Every hour, millions of questions and queries are being typed into the text field of search engines. All queries will lead visitors to at least one web page visit. This means knowing the type of search queries your potential visitors are using – and providing the right content to satisfy their queries – is key to be featured on the first page of search engines.
There are three basic types of search queries:
- Informational queries
- Navigational queries
- Transactional queries
All three search queries appear along the buyer’s journey, roughly in that order, because each query reflects the user intent. Tailoring your content strategy to satisfy all user intent is the essence of inbound marketing (SEO content marketing).
The SEO Team in Island Media Management does keyword search, and considers search query and intent, before creating content and PPC ads for your campaigns. Here is how we do it.
1. Informational queries
Practically nowadays, almost everyone turns to the Internet to look for answers before they ask someone they know. They will expect that “Google knows the answers” by typing down keywords such as how to, why, where, what is, best, top, recommended, types of, etc.
The pressure is on Google (and other search engines) to crawl and index every content that they can find on the Internet.
The role of modern businesses is to provide some free content if they want to be discovered by search engines easily. This is the first part of inbound marketing, which is to provide useful content that offers value for free – whether a blog post, long-form guides, downloadable e-books, videos, or podcasts.
We mentioned the word ‘free’ twice, and we made no mistake. This is not necessarily a bad thing for businesses.
For example, suppose you own an online shoes store with a shoe repair service. Although giving away free content about basic shoe repair skills will reduce customer demand for the repair service, they will still come to you if they have problems that they really can’t fix.
Instead of wasting energy on low-cost-low-revenue services, your content gives your customers a chance to fix some problems on their own, and to come to you only for the premium services that generate more income in the long run.
2. Navigational queries
Once people know your business, either from ads, referrals or even from consuming your content, people will be typing down your business name in search engines to direct them to your website. In this case, you have a new lead.
The next part of the buyer’s journey is consideration – they have regarded your business as being trustworthy (thanks to your informational content) and consider buying from you. Your job now is to optimize your homepage and product page.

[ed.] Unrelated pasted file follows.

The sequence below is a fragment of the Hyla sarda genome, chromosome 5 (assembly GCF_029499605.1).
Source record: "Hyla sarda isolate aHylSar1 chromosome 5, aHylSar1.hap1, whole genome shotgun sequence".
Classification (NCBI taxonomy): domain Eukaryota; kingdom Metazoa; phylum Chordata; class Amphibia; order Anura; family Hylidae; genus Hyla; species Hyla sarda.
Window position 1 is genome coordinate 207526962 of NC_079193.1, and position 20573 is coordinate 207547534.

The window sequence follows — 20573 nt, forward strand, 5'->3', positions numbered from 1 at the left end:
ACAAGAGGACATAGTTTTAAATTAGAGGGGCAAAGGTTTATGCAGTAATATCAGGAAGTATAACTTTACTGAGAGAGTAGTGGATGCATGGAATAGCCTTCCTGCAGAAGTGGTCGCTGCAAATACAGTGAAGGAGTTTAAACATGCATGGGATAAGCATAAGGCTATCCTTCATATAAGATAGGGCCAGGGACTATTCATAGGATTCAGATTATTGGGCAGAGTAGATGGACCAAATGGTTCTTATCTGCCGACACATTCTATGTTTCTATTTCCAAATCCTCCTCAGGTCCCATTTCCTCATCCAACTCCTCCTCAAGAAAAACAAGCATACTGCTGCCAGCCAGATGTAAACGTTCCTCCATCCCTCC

Optimizing your homepage
Your homepage should ideally look like a combination of a business card and a CV. Within a few scrolls, visitors should already know who you are and what you do, as well as your past projects and testimonials (if apply), and lastly the overview of products offered.
It’s important to display these features roughly in that order. Upon landing on your homepage, you don’t want to appear desperate or sales-y in front of your visitors by showing off all your products (unless you are a world-famous brand).
A website should have an inviting feel to it, giving the visitors a safe room to get to know you at their own pace. Remember that they are still considering your business as one of several businesses that will solve their problem, so there is no need to bombard them with product showcases.
3. Transactional queries
When users type down specific products or services, their intention is to get to know what is available in the market and for what price. Examples of transactional queries include:
- seo agency in bali
- cheap second hand phones jakarta
- buy rollerblades
- seminyak villa for sale
- salmon fillet supplier melbourne
Google recognizes this and will instantly feature specific product pages, directories, and ads.
If you have a PPC ad campaign, your ad copy must be refined to attract high-quality visitors to your product page.
Optimizing your product page
On the homepage, you can’t fully display all your products. This is why the product page exists. However, do not give in to the temptation of including every single product on one page. It’s a good idea to offer a general tour of your product categories.
Choose an organized catalogue, rather than prioritizing the high-value products first. This strategy does not work and makes the website feel uncomfortably sales-y.
This also implies that you will need to provide one page for each product or service. This is okay as long as you have no problem with page load speed. In fact for SEO analytics, this makes the analysis of product interest more obvious.
Your website content must also be engaging and relevant. Mention the benefits first, and then offer justifications afterwards. This is in line with human psychology – we ultimately make decisions based on emotions, and later justify them using our logic.
SEO Service and PPC Ads Service at Island Media Management
We hope that this article has been useful for you to get started with SEO. Search Engine Optimization is a long-term marketing strategy that takes time and careful monitoring. Our SEO Team will be happy to assist you in troubleshooting SEO issues and creating content that engages with your customers.